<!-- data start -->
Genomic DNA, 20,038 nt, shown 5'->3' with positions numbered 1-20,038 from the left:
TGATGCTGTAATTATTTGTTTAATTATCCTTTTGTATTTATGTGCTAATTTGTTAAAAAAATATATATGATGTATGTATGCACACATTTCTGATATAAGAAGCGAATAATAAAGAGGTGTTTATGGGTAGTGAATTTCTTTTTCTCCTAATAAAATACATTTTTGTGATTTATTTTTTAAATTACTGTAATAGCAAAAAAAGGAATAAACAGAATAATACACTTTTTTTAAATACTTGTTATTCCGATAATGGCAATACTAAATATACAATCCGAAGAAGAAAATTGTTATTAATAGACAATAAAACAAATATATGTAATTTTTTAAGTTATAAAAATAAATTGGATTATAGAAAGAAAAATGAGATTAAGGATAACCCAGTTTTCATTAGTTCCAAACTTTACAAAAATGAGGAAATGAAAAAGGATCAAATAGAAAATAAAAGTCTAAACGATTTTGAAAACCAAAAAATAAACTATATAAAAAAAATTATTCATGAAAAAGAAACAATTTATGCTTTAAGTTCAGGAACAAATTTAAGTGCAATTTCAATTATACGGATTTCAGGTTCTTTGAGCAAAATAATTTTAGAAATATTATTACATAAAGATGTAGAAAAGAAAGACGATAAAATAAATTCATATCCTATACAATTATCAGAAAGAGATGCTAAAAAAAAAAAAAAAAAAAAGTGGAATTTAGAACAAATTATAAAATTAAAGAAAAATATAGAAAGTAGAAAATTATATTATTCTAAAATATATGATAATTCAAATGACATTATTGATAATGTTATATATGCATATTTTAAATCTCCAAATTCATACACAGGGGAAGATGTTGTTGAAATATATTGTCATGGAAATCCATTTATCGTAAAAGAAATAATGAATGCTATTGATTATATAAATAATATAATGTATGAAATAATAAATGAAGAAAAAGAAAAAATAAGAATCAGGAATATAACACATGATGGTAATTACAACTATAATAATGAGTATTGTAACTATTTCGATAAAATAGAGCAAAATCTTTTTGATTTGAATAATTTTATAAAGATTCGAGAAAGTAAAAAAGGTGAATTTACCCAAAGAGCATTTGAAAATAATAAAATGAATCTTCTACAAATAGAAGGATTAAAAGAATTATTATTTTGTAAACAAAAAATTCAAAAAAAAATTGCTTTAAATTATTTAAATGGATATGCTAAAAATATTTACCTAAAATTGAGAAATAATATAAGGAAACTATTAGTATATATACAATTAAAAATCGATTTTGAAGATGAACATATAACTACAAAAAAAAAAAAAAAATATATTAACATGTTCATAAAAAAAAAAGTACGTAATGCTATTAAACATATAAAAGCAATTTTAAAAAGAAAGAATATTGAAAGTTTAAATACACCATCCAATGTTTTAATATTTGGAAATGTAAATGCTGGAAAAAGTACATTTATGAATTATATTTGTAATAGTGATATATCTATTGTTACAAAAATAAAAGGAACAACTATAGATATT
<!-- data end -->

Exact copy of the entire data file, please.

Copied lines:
Genomic DNA, 20,038 nt, shown 5'->3' with positions numbered 1-20,038 from the left:
TGATGCTGTAATTATTTGTTTAATTATCCTTTTGTATTTATGTGCTAATTTGTTAAAAAAATATATATGATGTATGTATGCACACATTTCTGATATAAGAAGCGAATAATAAAGAGGTGTTTATGGGTAGTGAATTTCTTTTTCTCCTAATAAAATACATTTTTGTGATTTATTTTTTAAATTACTGTAATAGCAAAAAAAGGAATAAACAGAATAATACACTTTTTTTAAATACTTGTTATTCCGATAATGGCAATACTAAATATACAATCCGAAGAAGAAAATTGTTATTAATAGACAATAAAACAAATATATGTAATTTTTTAAGTTATAAAAATAAATTGGATTATAGAAAGAAAAATGAGATTAAGGATAACCCAGTTTTCATTAGTTCCAAACTTTACAAAAATGAGGAAATGAAAAAGGATCAAATAGAAAATAAAAGTCTAAACGATTTTGAAAACCAAAAAATAAACTATATAAAAAAAATTATTCATGAAAAAGAAACAATTTATGCTTTAAGTTCAGGAACAAATTTAAGTGCAATTTCAATTATACGGATTTCAGGTTCTTTGAGCAAAATAATTTTAGAAATATTATTACATAAAGATGTAGAAAAGAAAGACGATAAAATAAATTCATATCCTATACAATTATCAGAAAGAGATGCTAAAAAAAAAAAAAAAAAAAAGTGGAATTTAGAACAAATTATAAAATTAAAGAAAAATATAGAAAGTAGAAAATTATATTATTCTAAAATATATGATAATTCAAATGACATTATTGATAATGTTATATATGCATATTTTAAATCTCCAAATTCATACACAGGGGAAGATGTTGTTGAAATATATTGTCATGGAAATCCATTTATCGTAAAAGAAATAATGAATGCTATTGATTATATAAATAATATAATGTATGAAATAATAAATGAAGAAAAAGAAAAAATAAGAATCAGGAATATAACACATGATGGTAATTACAACTATAATAATGAGTATTGTAACTATTTCGATAAAATAGAGCAAAATCTTTTTGATTTGAATAATTTTATAAAGATTCGAGAAAGTAAAAAAGGTGAATTTACCCAAAGAGCATTTGAAAATAATAAAATGAATCTTCTACAAATAGAAGGATTAAAAGAATTATTATTTTGTAAACAAAAAATTCAAAAAAAAATTGCTTTAAATTATTTAAATGGATATGCTAAAAATATTTACCTAAAATTGAGAAATAATATAAGGAAACTATTAGTATATATACAATTAAAAATCGATTTTGAAGATGAACATATAACTACAAAAAAAAAAAAAAAATATATTAACATGTTCATAAAAAAAAAAGTACGTAATGCTATTAAACATATAAAAGCAATTTTAAAAAGAAAGAATATTGAAAGTTTAAATACACCATCCAATGTTTTAATATTTGGAAATGTAAATGCTGGAAAAAGTACATTTATGAATTATATTTGTAATAGTGATATATCTATTGTTACAAAAATAAAAGGAACAACTATAGATATT